Brief Idea about ASP.NET

Template engine

When first released, ASP.NET lacked a template engine. Because of the .NET framework is object-oriented and allows for inheritance, many developers would define a new base class that inherits from “System.Web.UI.Page”, write methods here that render HTML, and then make the pages in their application inherit from this new class. While this allows for common elements to be reused across a site, it adds complexity and mixes source code with markup. Furthermore, this method can only be visually tested by running the application – not while designing it. Other developers have used include files and other tricks to avoid having to implement the same navigation and other elements in every page.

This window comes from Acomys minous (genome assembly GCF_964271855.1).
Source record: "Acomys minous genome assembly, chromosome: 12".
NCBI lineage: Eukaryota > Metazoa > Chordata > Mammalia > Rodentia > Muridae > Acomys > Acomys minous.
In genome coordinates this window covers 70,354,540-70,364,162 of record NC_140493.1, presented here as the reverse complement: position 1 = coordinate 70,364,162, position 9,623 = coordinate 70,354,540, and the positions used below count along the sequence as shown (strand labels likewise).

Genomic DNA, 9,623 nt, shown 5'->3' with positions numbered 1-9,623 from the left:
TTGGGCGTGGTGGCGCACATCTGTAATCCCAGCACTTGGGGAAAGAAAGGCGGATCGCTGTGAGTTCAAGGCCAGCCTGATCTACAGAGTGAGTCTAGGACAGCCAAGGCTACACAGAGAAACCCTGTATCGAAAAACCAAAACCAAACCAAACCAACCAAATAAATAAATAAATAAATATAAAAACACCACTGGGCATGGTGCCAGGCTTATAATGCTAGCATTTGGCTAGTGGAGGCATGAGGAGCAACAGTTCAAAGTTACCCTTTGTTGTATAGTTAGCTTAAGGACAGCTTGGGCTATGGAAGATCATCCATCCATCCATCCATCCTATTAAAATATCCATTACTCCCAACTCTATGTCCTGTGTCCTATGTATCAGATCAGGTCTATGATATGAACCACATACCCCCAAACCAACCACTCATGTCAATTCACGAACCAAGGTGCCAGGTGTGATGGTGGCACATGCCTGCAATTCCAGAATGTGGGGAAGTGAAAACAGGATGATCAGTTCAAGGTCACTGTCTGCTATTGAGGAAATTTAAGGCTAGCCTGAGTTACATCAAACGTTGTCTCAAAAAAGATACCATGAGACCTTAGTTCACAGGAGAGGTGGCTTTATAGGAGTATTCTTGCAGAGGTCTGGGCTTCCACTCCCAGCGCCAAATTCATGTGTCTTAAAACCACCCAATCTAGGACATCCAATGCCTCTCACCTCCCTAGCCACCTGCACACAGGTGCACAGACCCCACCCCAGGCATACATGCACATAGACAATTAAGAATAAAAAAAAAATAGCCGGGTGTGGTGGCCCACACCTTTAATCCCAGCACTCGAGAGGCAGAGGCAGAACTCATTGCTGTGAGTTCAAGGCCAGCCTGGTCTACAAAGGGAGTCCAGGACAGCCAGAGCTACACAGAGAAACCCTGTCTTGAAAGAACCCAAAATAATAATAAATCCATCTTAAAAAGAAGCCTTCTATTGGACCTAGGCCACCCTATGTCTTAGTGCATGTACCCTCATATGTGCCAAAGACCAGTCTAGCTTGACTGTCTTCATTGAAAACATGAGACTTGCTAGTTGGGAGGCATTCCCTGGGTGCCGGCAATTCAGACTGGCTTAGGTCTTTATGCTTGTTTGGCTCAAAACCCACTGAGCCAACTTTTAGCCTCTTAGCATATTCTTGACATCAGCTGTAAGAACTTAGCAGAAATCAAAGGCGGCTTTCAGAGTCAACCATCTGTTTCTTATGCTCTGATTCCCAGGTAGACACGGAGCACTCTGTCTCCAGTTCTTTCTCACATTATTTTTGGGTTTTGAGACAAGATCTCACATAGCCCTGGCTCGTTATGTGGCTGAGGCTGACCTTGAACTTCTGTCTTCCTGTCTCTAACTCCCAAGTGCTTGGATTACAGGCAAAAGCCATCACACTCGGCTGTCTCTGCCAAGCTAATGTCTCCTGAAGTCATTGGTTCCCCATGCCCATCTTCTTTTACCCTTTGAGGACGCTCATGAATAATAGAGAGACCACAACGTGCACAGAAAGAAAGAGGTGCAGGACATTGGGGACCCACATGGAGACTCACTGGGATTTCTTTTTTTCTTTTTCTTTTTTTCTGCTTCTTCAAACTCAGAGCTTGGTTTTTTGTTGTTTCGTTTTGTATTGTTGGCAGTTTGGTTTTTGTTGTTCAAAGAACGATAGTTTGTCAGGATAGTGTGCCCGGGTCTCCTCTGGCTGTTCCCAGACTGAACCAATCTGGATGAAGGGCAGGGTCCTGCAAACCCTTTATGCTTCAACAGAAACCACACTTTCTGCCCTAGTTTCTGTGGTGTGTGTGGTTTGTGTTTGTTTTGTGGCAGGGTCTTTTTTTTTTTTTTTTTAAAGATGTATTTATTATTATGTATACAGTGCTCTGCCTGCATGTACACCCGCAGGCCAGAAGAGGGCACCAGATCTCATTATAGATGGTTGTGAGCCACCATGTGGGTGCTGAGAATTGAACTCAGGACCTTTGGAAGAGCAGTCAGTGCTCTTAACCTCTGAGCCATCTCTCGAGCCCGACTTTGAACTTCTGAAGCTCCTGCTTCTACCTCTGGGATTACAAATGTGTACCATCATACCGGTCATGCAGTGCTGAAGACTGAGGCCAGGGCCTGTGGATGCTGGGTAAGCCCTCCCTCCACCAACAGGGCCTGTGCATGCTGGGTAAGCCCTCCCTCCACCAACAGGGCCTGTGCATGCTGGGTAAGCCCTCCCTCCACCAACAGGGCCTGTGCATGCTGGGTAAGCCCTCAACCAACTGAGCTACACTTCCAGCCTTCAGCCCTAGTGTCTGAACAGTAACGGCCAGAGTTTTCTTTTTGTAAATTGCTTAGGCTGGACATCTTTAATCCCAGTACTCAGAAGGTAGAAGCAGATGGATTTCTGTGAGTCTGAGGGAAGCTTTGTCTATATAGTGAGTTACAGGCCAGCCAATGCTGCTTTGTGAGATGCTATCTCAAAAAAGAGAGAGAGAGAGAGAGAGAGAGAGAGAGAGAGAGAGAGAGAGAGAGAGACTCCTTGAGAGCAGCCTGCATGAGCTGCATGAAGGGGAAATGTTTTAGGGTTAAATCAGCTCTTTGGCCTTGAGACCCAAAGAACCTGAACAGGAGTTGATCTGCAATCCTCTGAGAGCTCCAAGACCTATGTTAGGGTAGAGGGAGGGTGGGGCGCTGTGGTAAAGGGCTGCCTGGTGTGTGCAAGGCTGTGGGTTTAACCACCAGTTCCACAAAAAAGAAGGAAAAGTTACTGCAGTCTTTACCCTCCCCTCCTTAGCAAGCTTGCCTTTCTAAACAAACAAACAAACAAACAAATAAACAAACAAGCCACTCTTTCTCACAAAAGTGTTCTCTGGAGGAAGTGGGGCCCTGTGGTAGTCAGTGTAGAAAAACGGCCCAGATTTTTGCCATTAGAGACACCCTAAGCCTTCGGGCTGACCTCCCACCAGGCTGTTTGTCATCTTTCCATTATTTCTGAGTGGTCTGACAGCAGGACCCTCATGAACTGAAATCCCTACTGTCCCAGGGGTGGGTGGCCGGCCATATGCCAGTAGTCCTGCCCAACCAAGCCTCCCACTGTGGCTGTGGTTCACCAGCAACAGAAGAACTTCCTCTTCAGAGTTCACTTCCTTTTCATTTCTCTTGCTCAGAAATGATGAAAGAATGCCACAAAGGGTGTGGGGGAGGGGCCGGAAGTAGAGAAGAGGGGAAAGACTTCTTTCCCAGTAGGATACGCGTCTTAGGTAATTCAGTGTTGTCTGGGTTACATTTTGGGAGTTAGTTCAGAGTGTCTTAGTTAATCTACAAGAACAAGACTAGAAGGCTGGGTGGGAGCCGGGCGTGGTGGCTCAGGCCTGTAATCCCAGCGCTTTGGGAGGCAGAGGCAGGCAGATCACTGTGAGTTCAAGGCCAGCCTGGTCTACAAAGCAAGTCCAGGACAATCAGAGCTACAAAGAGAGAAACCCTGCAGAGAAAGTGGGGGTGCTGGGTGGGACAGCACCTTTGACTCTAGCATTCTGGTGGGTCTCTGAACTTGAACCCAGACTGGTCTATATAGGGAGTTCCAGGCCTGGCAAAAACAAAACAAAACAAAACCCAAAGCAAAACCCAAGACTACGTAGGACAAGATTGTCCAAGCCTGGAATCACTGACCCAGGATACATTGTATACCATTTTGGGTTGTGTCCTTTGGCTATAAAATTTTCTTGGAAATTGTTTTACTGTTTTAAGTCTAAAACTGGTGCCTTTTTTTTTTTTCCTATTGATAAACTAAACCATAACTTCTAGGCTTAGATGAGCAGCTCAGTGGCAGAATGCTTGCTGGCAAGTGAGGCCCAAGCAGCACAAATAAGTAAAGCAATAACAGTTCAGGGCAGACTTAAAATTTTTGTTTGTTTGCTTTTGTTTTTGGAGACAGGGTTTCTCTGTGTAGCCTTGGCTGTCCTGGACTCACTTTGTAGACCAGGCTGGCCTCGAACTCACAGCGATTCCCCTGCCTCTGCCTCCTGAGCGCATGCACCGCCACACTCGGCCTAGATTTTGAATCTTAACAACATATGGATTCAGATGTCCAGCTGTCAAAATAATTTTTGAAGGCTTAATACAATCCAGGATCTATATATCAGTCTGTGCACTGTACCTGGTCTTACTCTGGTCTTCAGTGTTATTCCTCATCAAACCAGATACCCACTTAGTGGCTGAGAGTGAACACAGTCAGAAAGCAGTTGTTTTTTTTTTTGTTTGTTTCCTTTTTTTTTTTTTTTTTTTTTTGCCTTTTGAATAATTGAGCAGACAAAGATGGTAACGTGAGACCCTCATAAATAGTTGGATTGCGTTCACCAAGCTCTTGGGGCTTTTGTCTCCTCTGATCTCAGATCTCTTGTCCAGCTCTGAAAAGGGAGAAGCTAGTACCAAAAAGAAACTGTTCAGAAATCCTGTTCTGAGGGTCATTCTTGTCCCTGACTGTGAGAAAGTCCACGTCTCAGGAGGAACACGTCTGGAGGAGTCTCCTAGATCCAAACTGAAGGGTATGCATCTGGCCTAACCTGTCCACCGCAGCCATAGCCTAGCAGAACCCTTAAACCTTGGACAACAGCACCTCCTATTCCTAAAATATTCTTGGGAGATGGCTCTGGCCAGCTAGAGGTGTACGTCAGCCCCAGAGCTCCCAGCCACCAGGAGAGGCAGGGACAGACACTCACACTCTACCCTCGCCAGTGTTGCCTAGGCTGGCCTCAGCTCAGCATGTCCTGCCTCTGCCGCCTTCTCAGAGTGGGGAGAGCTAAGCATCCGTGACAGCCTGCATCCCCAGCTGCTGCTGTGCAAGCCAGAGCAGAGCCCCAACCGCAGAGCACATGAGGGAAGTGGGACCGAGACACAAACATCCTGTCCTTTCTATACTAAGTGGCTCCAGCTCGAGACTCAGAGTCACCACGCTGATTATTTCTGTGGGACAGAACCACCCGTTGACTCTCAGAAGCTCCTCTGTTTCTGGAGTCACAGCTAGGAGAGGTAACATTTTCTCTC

ASP.NET 2.0 introduced the concept of “master pages”, which allow for template-based page development. A web application can have one or more master pages, which can be nested.[14] Master templates have placeholder controls, called ContentPlaceHolders to denote where the dynamic content will go, as well as HTML and JavaScript that will be shared across child pages.

Child pages use those ContentPlaceHolder controls, which must be mapped to the placeholder of the master page that the content page is populating. The rest of the page is defined by the shared parts of the master page, much like a mail merge in a word processor. All markup and server controls in the content page must be placed within the ContentPlaceHolder control.